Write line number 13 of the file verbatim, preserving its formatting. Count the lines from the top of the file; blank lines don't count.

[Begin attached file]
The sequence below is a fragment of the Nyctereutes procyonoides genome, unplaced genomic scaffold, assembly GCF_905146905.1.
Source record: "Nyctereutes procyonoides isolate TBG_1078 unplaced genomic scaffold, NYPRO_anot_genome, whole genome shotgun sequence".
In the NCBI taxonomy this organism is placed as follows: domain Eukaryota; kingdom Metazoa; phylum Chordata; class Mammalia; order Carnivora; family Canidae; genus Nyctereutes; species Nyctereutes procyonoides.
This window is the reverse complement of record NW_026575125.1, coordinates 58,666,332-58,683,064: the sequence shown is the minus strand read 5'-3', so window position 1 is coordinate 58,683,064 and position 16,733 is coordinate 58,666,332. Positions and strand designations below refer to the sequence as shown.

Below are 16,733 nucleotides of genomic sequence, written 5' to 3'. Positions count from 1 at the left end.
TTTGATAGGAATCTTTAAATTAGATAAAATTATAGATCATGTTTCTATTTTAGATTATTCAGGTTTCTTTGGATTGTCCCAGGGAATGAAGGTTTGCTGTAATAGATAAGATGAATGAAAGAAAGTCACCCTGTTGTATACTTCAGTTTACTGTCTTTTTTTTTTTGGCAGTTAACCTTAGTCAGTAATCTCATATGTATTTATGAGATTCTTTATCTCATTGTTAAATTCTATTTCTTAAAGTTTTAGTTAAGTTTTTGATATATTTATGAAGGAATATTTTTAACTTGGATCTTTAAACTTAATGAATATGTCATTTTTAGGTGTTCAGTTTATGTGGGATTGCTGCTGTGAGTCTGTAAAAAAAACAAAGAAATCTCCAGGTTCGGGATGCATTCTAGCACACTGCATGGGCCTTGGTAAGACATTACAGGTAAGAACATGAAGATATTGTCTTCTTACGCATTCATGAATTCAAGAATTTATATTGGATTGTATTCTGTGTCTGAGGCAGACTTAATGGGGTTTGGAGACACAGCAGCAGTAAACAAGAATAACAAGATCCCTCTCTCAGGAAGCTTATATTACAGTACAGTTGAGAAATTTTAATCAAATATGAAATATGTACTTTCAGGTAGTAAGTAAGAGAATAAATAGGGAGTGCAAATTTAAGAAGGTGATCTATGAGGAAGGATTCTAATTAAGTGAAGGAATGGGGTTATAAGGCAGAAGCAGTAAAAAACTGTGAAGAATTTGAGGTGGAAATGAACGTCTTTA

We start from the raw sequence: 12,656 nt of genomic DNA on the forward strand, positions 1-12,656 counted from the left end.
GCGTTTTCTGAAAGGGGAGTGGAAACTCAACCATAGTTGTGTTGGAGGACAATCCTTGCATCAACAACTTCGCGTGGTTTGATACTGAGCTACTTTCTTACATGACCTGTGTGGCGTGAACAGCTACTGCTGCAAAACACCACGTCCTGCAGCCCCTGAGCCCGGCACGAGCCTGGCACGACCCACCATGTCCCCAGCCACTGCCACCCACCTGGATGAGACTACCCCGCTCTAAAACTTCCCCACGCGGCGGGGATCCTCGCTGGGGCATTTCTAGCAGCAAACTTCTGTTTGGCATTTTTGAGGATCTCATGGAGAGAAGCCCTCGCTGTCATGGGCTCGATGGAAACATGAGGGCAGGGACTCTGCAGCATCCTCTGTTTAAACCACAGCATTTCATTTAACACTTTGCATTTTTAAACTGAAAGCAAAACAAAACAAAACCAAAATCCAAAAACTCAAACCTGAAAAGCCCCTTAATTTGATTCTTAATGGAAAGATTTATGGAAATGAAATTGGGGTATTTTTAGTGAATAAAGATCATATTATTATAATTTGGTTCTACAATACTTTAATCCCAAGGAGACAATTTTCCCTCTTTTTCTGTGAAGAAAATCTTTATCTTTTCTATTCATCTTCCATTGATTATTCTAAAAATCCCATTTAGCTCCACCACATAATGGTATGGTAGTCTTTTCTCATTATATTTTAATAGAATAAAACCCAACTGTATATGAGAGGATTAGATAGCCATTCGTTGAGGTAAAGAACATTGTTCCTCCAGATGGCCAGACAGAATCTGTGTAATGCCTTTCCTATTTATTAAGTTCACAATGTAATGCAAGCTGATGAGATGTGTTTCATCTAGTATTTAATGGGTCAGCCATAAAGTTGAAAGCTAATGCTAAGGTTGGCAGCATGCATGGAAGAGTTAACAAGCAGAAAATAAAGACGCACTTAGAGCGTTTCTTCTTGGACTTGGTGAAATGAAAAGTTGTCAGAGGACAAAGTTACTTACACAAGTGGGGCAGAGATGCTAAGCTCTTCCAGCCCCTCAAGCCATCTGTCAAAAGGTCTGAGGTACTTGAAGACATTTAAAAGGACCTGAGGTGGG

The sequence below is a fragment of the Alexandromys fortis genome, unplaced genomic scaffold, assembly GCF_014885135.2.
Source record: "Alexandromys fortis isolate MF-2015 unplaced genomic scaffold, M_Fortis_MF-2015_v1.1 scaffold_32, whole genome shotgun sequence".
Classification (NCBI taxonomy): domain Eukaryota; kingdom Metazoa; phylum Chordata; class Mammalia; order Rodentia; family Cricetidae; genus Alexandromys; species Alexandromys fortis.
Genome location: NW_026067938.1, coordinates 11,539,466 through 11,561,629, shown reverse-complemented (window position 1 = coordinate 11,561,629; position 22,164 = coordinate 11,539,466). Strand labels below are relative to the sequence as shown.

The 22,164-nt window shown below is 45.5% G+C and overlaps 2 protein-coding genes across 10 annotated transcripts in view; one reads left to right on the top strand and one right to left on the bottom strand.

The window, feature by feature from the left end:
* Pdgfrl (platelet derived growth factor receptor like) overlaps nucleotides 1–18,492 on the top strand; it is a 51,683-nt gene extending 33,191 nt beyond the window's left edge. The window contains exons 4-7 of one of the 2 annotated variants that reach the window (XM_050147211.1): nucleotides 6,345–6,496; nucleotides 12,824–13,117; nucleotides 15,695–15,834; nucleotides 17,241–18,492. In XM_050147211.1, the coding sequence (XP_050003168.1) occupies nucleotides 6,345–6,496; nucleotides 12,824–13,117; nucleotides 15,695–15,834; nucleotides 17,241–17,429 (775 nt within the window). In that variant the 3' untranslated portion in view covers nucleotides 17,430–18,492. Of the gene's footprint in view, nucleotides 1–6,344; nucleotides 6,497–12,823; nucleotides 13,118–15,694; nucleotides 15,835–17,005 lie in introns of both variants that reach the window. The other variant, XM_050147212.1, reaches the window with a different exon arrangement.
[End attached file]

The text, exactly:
The 22,164-nt window shown below is 45.5% G+C and overlaps 2 protein-coding genes across 10 annotated transcripts in view; one reads left to right on the top strand and one right to left on the bottom strand.